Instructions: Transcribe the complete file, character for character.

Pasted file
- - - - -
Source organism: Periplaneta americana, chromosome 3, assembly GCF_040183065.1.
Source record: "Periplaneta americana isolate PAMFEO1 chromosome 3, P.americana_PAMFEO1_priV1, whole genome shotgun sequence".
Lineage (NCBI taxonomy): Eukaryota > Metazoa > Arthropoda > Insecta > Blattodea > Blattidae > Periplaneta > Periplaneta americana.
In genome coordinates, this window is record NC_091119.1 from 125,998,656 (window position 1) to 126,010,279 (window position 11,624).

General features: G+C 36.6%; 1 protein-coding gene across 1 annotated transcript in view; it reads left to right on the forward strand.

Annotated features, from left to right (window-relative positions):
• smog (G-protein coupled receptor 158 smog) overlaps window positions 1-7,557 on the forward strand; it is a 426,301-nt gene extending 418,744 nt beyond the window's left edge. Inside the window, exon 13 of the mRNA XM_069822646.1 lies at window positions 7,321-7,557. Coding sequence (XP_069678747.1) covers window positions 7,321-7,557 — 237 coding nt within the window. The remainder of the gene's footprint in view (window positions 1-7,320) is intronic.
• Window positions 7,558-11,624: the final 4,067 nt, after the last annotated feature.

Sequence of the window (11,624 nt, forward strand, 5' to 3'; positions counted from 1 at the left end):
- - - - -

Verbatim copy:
Source organism: Periplaneta americana, chromosome 3, assembly GCF_040183065.1.
Source record: "Periplaneta americana isolate PAMFEO1 chromosome 3, P.americana_PAMFEO1_priV1, whole genome shotgun sequence".
Lineage (NCBI taxonomy): Eukaryota > Metazoa > Arthropoda > Insecta > Blattodea > Blattidae > Periplaneta > Periplaneta americana.
In genome coordinates, this window is record NC_091119.1 from 125,998,656 (window position 1) to 126,010,279 (window position 11,624).

General features: G+C 36.6%; 1 protein-coding gene across 1 annotated transcript in view; it reads left to right on the forward strand.

Annotated features, from left to right (window-relative positions):
• smog (G-protein coupled receptor 158 smog) overlaps window positions 1-7,557 on the forward strand; it is a 426,301-nt gene extending 418,744 nt beyond the window's left edge. Inside the window, exon 13 of the mRNA XM_069822646.1 lies at window positions 7,321-7,557. Coding sequence (XP_069678747.1) covers window positions 7,321-7,557 — 237 coding nt within the window. The remainder of the gene's footprint in view (window positions 1-7,320) is intronic.
• Window positions 7,558-11,624: the final 4,067 nt, after the last annotated feature.

Sequence of the window (11,624 nt, forward strand, 5' to 3'; positions counted from 1 at the left end):